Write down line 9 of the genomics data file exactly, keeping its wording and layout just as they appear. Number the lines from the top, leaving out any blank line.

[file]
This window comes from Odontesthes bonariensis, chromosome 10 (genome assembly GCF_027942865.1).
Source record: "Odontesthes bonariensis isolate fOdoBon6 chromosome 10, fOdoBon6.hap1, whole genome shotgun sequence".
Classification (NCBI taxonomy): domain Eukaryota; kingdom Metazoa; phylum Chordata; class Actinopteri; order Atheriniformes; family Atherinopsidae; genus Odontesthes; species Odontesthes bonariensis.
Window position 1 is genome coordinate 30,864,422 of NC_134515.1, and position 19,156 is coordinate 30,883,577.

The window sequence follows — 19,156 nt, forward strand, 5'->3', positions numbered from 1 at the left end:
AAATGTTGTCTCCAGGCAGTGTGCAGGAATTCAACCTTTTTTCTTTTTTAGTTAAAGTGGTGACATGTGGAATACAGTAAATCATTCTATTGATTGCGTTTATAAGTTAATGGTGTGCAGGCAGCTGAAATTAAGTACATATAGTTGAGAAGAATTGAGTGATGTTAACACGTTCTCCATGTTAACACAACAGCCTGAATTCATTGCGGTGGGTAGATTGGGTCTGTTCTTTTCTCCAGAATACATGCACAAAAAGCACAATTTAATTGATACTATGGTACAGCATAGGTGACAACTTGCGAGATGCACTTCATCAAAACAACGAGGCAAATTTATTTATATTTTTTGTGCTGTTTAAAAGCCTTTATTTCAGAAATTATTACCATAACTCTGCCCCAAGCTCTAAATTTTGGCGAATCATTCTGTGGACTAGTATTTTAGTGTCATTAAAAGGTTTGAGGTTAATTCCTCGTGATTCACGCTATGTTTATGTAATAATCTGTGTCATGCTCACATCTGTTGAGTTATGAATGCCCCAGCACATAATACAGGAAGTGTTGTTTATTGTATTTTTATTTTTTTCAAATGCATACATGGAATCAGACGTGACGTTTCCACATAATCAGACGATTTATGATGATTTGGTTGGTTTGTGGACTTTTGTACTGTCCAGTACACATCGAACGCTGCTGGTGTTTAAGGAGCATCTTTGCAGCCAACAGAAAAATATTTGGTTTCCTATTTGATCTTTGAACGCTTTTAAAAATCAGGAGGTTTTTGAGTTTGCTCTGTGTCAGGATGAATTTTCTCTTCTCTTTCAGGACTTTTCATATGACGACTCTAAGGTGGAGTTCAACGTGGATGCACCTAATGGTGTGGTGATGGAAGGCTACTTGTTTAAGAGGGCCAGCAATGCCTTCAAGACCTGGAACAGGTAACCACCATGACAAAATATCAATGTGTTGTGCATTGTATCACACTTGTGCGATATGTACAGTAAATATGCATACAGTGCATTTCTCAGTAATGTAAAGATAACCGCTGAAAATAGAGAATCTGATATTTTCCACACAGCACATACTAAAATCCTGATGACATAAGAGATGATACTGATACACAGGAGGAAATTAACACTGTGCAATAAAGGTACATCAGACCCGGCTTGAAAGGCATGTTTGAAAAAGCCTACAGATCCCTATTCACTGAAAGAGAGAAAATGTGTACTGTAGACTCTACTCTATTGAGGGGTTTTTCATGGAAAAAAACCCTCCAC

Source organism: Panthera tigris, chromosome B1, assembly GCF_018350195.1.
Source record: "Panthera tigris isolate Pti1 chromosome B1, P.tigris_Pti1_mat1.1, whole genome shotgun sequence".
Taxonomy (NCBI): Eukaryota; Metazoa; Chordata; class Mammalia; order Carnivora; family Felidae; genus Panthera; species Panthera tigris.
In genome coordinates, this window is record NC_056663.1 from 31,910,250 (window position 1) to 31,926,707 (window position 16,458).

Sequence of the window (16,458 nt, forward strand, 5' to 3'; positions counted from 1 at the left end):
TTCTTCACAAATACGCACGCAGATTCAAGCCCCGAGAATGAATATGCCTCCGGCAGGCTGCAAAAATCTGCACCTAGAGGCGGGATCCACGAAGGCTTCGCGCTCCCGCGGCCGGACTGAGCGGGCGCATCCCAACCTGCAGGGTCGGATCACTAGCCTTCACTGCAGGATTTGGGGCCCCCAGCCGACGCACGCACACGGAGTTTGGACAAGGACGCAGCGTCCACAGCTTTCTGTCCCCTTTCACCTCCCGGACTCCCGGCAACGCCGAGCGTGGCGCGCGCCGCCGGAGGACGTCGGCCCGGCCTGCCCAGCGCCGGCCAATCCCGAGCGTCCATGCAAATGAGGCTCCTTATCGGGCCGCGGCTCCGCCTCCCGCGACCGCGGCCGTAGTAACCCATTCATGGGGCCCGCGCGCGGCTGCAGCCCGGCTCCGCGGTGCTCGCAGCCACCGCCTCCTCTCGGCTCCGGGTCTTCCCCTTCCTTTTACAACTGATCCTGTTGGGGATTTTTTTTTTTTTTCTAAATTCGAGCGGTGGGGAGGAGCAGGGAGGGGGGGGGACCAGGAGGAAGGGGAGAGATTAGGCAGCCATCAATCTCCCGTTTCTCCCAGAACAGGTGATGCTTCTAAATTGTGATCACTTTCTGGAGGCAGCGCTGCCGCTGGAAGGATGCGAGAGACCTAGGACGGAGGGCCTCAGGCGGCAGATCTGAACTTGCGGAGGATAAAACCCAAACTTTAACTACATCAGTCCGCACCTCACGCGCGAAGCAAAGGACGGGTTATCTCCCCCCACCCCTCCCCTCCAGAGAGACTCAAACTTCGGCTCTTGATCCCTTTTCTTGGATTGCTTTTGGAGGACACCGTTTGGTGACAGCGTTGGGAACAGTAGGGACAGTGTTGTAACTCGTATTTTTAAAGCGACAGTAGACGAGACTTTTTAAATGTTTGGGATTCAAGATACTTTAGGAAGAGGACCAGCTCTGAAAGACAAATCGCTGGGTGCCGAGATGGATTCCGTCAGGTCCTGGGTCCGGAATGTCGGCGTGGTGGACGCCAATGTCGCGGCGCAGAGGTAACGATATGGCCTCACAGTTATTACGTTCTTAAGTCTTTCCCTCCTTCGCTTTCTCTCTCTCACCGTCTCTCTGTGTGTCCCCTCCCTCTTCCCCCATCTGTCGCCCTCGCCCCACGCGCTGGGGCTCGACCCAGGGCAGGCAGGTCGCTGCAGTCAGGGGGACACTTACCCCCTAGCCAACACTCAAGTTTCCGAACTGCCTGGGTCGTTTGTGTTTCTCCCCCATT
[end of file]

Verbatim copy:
Taxonomy (NCBI): Eukaryota; Metazoa; Chordata; class Mammalia; order Carnivora; family Felidae; genus Panthera; species Panthera tigris.